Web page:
When Barack Obama was elected in 2008, Anthony Borval, a black Frenchman of Caribbean descent, was elated. “It was intense, I felt almost American,” the 29-year-old office manager confided. “Obama indirectly sent us a message that anything was possible, a message of hope for minorities in France, where it’s difficult for us to succeed.”
Four years later, as Obama spends the end of his tumultuous first term fighting a tough re-election battle against Republican challenger Mitt Romney, the US president is still a hero for Borval. “His victory taught French people of colour to believe in ourselves,” he said. “Today, I still feel great pride that an African-American is running the world’s superpower.”
With its deeply entrenched ideal of egalitarianism, emphasis on universal values, and historic openness to black American artists (like James Baldwin and Josephine Baker) during the first half of the 20th century, France has often been perceived as progressive in matters of race. But Obama’s 2008 victory had an explosive impact here, shining a harsh light on the dearth of French blacks or Arabs in positions of power and offering the country’s minorities a new source of inspiration.
While Obama’s reputation among these segments of French society may be exhibiting slight signs of wear and tear, the man remains a powerful symbol for France’s citizens of colour. Many of them say the election of the 44th US president has changed things, in small but significant ways, at home.
Though the number of French blacks or Arabs is unknown (race-based statistics are illegal in France), these populations are nonetheless estimated at a respective five and seven million – comprising roughly 19% of mainland France’s 63-million total. Most are descendants of former French colonies in Algeria, Morocco, Tunisia, and sub-Saharan Africa, as well as former inhabitants of French islands Martinique and Guadeloupe.
Until recently, however, French political, media and corporate spheres have been almost exclusively white. Only one of France’s 577-member National Assembly was a minority until June legislative elections swept nine more into office. Of 36,000 city mayors, blacks and Arabs can be counted on one hand. In February, comedian Omar Sy became the first black man to win a Best Actor award at the Césars (France’s equivalent of the Oscars). And when a major French TV network hired its first black anchorman, Harry Roselmack, in 2006, it was front-page news.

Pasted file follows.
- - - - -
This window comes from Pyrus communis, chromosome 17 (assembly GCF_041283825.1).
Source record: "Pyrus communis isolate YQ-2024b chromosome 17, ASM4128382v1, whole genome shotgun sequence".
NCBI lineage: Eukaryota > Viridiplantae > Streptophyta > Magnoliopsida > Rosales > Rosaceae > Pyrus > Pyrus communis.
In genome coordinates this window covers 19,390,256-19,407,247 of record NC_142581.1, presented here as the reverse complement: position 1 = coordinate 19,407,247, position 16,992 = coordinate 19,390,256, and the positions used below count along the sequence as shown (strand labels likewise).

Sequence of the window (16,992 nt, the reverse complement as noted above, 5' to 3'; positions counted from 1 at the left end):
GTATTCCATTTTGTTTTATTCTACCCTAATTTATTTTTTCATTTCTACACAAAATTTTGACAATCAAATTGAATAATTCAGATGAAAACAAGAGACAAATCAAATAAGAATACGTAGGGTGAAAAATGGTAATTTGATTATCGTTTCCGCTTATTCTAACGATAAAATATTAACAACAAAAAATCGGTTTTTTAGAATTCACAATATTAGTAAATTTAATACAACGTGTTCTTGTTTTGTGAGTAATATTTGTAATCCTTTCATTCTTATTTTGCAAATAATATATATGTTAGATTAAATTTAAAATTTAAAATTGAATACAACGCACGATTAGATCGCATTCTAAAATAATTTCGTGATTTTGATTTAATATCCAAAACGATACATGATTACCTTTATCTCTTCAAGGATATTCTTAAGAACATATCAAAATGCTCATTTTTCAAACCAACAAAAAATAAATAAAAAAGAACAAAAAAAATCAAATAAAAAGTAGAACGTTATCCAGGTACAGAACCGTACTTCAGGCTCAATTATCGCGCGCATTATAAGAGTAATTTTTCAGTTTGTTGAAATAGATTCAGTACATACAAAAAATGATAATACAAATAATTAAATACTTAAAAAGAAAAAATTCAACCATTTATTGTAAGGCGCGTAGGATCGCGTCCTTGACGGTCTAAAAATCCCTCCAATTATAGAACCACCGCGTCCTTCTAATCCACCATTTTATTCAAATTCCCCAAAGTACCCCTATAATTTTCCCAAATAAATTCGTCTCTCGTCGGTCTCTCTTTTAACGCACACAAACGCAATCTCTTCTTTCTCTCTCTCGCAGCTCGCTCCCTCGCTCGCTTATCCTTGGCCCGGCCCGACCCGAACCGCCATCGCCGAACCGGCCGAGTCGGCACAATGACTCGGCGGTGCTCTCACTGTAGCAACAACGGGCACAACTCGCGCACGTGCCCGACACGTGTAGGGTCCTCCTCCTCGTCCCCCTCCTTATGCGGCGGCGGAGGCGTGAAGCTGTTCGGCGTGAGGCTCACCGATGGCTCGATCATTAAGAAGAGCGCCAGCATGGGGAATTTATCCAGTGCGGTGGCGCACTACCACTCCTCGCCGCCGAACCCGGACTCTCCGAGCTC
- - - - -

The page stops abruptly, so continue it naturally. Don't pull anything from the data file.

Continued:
‘Symbol’, ‘miracle’, ‘role model’
Though Sy and Roselmack are well-liked figures, it is Obama who puts stars in the eyes of many French minorities. And according to Pap Ndiaye, a historian and professor at Paris’ School for Advanced Studies in the Social Sciences, Obama’s four years in office have not diminished that spell. “He remains extremely popular among French minorities,” explained Ndiaye, who has written widely on both African-Americans and blacks in France. “Most don’t follow his domestic policies closely enough to have an opinion. But they have noticed key changes Obama made in terms of ending wars and adopting a more open tone toward the rest of the world.”
Many blacks and Arabs in the Paris area live in the “banlieue”, or suburbs, in concrete housing projects that loom far from the cobblestone streets and quaint cafes of the French capital. Unemployment tends to be high in these neighbourhoods, many of which were the site of riots in 2005. But for a lot of people of colour in the “banlieue”, Obama commands respect, even if the initial excitement of his election has faded.
“To me, it was like a miracle when he won. We all celebrated as if it was our own president,” said Salah Majeri, a 43-year-old social worker of Tunisian origin, on a late-summer day outside the Blagis housing project south of Paris. “It made me appreciate Americans. And he’s still a symbol of success around here.”
That sentiment was echoed down the block by Gaëtan Seble, a 24-year-old amateur soccer player whose parents are from Ivory Coast. “For me he’s a role model. That hasn’t changed, and it’s the same for everyone I know in this neighbourhood,” Seble affirmed, gesturing toward a group of young men decked out in track suits and baseball caps nearby. “What he’s trying to do is good; he just needs a bit more time.”